Easy Co vs UVA, UGH Canada, Censoring Praise, Invisible Video and Seeing it Young Under the Fedora

Rewatched “We Stand Together Alone” about Easy Company of the 101st Airborne, the companion piece to Band of Brothers.

When I watch it and then see things like this:

The University of Virginia has canceled the 21-gun salute for its Veterans Day ceremony over concerns that firing weapons on campus could cause “panic” among students.

The salute previously came at the end of the school’s 24-hour vigil and Veterans Day ceremony, a tradition for a decade, although it’s commonly seen in the U.S. as an honor for visiting dignitaries.

I thank God that my father and his generation fought World War 2 instead of this one.


Apparently in Canada these days you don’t need to guns firing to trigger people.

As the good folks at HotAir put it.

Poor guy. If only he’d done something more innocuous, like repeatedly wearing blackface as an adult, he’d have qualified to earn the support of millions of Canadian liberals who are happy to see him booted off the air today.

I think that’s really why the 85 year old Don Cherry was fired from is announcers post after decades of being a Hockey Icon. He reminded people of what Canadians once were when they had a beach at Normandy to attack vs where they are now.


The folks of the left today don’t like to be reminded of realities, that’s also why when they can’t cancel someone they edit them:

“It’s super cute when journalists/interviewers for magazines leave out the massive part where I give God the glory for the success/ achievements in my life,” Wright tweeted last month. “Haha I still love you and God will still be praised.”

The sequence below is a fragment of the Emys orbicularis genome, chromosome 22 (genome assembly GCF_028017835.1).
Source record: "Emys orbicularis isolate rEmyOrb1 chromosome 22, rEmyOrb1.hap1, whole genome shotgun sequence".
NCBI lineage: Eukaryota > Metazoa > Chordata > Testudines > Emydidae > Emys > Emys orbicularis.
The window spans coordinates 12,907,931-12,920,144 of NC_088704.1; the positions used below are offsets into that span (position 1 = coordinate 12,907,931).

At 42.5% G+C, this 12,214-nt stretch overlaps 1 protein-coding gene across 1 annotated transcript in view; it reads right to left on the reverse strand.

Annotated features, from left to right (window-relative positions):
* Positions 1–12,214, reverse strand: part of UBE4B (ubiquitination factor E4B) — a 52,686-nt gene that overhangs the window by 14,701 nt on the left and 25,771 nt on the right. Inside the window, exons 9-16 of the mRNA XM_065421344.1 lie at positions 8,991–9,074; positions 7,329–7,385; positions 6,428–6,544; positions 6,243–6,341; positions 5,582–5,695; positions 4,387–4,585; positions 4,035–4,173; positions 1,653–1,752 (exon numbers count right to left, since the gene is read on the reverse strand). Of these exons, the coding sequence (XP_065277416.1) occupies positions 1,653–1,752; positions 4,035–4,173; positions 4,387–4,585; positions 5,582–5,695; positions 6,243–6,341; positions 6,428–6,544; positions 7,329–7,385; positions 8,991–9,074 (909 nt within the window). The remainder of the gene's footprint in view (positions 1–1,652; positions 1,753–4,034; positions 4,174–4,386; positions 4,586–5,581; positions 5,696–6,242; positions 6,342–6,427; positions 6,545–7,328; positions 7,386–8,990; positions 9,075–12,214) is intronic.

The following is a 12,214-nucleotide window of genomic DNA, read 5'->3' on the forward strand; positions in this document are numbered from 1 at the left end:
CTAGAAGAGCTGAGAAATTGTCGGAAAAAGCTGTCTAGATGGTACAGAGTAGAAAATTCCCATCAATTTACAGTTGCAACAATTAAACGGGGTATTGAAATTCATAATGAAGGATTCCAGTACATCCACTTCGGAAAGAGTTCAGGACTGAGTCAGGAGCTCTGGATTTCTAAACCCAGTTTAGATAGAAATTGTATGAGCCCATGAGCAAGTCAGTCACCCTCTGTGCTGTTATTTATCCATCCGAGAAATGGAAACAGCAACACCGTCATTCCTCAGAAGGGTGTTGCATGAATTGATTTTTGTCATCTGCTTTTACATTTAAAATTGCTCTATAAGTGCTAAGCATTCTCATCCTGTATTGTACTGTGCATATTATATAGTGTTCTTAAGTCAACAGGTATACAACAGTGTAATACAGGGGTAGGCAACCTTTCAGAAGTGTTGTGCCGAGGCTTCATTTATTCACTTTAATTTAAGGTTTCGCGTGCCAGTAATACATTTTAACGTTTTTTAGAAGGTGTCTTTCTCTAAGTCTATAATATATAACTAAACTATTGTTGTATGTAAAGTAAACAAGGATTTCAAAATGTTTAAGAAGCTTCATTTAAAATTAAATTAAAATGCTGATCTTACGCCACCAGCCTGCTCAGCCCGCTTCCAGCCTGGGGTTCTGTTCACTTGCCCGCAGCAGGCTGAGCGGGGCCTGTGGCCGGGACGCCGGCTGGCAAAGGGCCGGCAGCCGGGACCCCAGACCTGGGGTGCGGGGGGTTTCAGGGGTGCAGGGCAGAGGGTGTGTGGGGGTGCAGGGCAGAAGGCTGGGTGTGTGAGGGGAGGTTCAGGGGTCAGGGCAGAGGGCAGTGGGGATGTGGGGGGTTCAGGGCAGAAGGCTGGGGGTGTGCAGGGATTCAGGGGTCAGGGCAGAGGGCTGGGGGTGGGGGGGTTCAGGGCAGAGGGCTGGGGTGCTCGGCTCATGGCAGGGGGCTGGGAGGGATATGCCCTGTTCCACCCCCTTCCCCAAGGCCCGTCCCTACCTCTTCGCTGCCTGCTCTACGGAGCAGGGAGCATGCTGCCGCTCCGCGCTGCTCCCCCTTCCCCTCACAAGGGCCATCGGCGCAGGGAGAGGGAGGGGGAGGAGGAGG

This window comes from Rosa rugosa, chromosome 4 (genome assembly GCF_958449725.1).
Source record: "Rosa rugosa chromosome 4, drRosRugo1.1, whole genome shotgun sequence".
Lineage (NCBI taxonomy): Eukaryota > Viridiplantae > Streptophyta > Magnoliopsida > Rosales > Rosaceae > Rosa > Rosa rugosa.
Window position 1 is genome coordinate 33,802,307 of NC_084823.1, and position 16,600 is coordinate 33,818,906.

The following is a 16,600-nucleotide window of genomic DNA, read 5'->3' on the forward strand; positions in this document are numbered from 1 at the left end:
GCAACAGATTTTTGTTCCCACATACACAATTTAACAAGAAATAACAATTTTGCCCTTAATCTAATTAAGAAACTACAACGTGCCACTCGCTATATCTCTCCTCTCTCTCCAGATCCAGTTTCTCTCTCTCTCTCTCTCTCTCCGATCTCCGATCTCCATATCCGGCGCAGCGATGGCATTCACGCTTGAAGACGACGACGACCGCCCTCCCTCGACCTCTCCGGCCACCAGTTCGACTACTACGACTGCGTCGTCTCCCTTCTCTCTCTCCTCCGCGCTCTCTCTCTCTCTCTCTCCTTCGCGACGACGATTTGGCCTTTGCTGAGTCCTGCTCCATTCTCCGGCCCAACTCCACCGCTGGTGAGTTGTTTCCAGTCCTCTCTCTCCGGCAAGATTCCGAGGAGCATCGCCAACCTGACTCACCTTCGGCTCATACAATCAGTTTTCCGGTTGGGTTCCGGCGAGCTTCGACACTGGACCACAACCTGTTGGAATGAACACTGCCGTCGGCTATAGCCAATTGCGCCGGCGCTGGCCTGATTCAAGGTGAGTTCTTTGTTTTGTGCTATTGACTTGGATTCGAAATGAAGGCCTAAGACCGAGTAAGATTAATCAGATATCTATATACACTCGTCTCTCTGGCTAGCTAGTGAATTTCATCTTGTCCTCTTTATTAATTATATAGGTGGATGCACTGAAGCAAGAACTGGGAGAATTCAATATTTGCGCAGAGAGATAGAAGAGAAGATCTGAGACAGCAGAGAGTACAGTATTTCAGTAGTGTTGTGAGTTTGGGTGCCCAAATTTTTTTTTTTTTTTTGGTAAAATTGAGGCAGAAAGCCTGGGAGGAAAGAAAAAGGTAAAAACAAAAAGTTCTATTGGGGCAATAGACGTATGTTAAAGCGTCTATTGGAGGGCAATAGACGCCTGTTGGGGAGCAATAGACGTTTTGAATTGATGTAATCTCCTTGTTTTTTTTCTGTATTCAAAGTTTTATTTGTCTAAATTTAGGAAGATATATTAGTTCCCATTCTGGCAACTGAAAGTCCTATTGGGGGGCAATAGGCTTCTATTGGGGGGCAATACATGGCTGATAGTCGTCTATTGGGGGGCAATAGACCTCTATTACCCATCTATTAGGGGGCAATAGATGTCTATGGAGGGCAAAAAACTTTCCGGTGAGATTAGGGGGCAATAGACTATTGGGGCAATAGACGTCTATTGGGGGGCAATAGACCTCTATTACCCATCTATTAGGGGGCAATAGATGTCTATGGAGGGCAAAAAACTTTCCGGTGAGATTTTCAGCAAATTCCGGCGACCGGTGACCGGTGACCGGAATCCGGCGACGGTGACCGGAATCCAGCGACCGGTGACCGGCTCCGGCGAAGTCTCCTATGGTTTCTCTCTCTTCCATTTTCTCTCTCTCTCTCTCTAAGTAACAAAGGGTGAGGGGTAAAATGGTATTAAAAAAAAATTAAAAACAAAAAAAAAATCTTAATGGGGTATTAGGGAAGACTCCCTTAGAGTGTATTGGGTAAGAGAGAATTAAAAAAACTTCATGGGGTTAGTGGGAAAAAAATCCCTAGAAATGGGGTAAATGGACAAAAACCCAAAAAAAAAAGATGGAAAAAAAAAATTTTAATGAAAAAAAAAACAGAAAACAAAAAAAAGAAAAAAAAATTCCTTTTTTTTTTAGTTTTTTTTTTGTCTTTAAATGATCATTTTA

As a very attractive black African woman on one of the best grossing pictures she pushes to many diversity buttons to cancel her but none of that God stuff is getting into those pieces if they can help it.

I’m reminded of what Saint Faustina said after recording her visit to Hell in her diary. Most of the people there didn’t believe there was a hell.


Sometimes even video that anyone can see

and front page headlines that graced the paper isn’t enough to change the official narrative

I guess Baghdad Bob must have had plenty of children who came to America and became journalists.


Of course there are some who never fell for this stuff even in their youth:

When I was around nine years old, my parents and three younger siblings moved from a leaky roofed ghetto to a new 11-story government project in Baltimore. Everything was brand new, kitchen appliances and so on. Extremely excited, we were among the first families in the building of all-black residents. Within a short time, that building became a huge ghetto. The elevators were routinely out of service due to vandalism. Our apartment was on the 6th floor. Entering the pitch-black stairwell to walk up to our apartment was like walking into the shadow of death, as the sound of stepping on broken wine bottles echoed off the concrete walls. I suspect my fellow residents were Democrats. They believed every problem was always the fault of white racism.
At nine years old, I sarcastically said, “How can we stop mean white people from sneaking into our building at night, breaking light bulbs in the stairwells, peeing, breaking the elevators and smashing wine bottles?” Even at that young age, commonsense told me whitey was not responsible for problems we could fix ourselves.

I would be really interested in hearing what is being said on Black radio and podcasts about Trump, because I suspect that he is going to take an awful lot of the black vote in areas where even a small swing in said vote will make a huge difference.

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